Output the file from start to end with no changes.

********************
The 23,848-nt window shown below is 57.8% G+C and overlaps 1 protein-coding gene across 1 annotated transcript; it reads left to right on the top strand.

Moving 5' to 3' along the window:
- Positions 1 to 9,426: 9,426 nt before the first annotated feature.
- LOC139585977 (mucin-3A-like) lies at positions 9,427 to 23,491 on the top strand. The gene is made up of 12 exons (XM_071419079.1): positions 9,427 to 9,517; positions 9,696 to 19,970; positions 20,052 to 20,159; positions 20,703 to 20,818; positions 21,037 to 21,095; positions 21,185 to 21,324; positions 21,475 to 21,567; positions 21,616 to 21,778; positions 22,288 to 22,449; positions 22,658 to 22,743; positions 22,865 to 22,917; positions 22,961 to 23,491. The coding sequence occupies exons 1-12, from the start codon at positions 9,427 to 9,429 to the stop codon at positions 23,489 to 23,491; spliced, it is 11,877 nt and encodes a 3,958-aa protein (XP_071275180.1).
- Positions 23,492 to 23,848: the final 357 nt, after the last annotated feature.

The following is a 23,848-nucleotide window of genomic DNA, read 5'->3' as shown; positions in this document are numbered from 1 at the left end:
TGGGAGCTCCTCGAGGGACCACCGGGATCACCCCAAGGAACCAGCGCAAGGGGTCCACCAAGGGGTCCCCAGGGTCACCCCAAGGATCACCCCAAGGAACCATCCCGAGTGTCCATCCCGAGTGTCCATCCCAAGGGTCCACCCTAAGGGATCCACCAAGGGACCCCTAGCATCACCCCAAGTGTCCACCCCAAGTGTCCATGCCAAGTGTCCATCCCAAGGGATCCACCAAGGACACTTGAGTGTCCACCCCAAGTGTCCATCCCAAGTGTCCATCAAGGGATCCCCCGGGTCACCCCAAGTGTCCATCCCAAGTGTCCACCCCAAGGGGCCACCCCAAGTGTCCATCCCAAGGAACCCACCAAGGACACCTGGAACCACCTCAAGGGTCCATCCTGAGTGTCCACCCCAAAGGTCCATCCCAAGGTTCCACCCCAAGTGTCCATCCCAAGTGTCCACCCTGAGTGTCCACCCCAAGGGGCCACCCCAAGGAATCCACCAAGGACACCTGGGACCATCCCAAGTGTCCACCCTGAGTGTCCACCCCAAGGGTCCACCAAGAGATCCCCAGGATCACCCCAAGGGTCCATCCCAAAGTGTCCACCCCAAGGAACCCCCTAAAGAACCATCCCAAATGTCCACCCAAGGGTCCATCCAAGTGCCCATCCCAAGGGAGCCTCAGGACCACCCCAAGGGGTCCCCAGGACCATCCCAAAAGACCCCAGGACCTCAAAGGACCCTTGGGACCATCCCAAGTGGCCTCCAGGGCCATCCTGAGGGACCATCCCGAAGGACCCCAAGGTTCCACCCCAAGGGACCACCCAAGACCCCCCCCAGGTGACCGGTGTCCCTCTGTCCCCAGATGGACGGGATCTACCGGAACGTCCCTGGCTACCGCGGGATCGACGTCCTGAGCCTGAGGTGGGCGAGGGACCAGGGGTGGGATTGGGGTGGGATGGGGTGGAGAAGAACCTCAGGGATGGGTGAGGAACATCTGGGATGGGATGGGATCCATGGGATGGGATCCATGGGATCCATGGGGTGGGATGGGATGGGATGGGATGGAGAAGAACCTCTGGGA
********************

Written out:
The 23,848-nt window shown below is 57.8% G+C and overlaps 1 protein-coding gene across 1 annotated transcript; it reads left to right on the top strand.

Moving 5' to 3' along the window:
- Positions 1 to 9,426: 9,426 nt before the first annotated feature.
- LOC139585977 (mucin-3A-like) lies at positions 9,427 to 23,491 on the top strand. The gene is made up of 12 exons (XM_071419079.1): positions 9,427 to 9,517; positions 9,696 to 19,970; positions 20,052 to 20,159; positions 20,703 to 20,818; positions 21,037 to 21,095; positions 21,185 to 21,324; positions 21,475 to 21,567; positions 21,616 to 21,778; positions 22,288 to 22,449; positions 22,658 to 22,743; positions 22,865 to 22,917; positions 22,961 to 23,491. The coding sequence occupies exons 1-12, from the start codon at positions 9,427 to 9,429 to the stop codon at positions 23,489 to 23,491; spliced, it is 11,877 nt and encodes a 3,958-aa protein (XP_071275180.1).
- Positions 23,492 to 23,848: the final 357 nt, after the last annotated feature.

The following is a 23,848-nucleotide window of genomic DNA, read 5'->3' as shown; positions in this document are numbered from 1 at the left end:
TGGGAGCTCCTCGAGGGACCACCGGGATCACCCCAAGGAACCAGCGCAAGGGGTCCACCAAGGGGTCCCCAGGGTCACCCCAAGGATCACCCCAAGGAACCATCCCGAGTGTCCATCCCGAGTGTCCATCCCAAGGGTCCACCCTAAGGGATCCACCAAGGGACCCCTAGCATCACCCCAAGTGTCCACCCCAAGTGTCCATGCCAAGTGTCCATCCCAAGGGATCCACCAAGGACACTTGAGTGTCCACCCCAAGTGTCCATCCCAAGTGTCCATCAAGGGATCCCCCGGGTCACCCCAAGTGTCCATCCCAAGTGTCCACCCCAAGGGGCCACCCCAAGTGTCCATCCCAAGGAACCCACCAAGGACACCTGGAACCACCTCAAGGGTCCATCCTGAGTGTCCACCCCAAAGGTCCATCCCAAGGTTCCACCCCAAGTGTCCATCCCAAGTGTCCACCCTGAGTGTCCACCCCAAGGGGCCACCCCAAGGAATCCACCAAGGACACCTGGGACCATCCCAAGTGTCCACCCTGAGTGTCCACCCCAAGGGTCCACCAAGAGATCCCCAGGATCACCCCAAGGGTCCATCCCAAAGTGTCCACCCCAAGGAACCCCCTAAAGAACCATCCCAAATGTCCACCCAAGGGTCCATCCAAGTGCCCATCCCAAGGGAGCCTCAGGACCACCCCAAGGGGTCCCCAGGACCATCCCAAAAGACCCCAGGACCTCAAAGGACCCTTGGGACCATCCCAAGTGGCCTCCAGGGCCATCCTGAGGGACCATCCCGAAGGACCCCAAGGTTCCACCCCAAGGGACCACCCAAGACCCCCCCCAGGTGACCGGTGTCCCTCTGTCCCCAGATGGACGGGATCTACCGGAACGTCCCTGGCTACCGCGGGATCGACGTCCTGAGCCTGAGGTGGGCGAGGGACCAGGGGTGGGATTGGGGTGGGATGGGGTGGAGAAGAACCTCAGGGATGGGTGAGGAACATCTGGGATGGGATGGGATCCATGGGATGGGATCCATGGGATCCATGGGGTGGGATGGGATGGGATGGGATGGAGAAGAACCTCTGGGA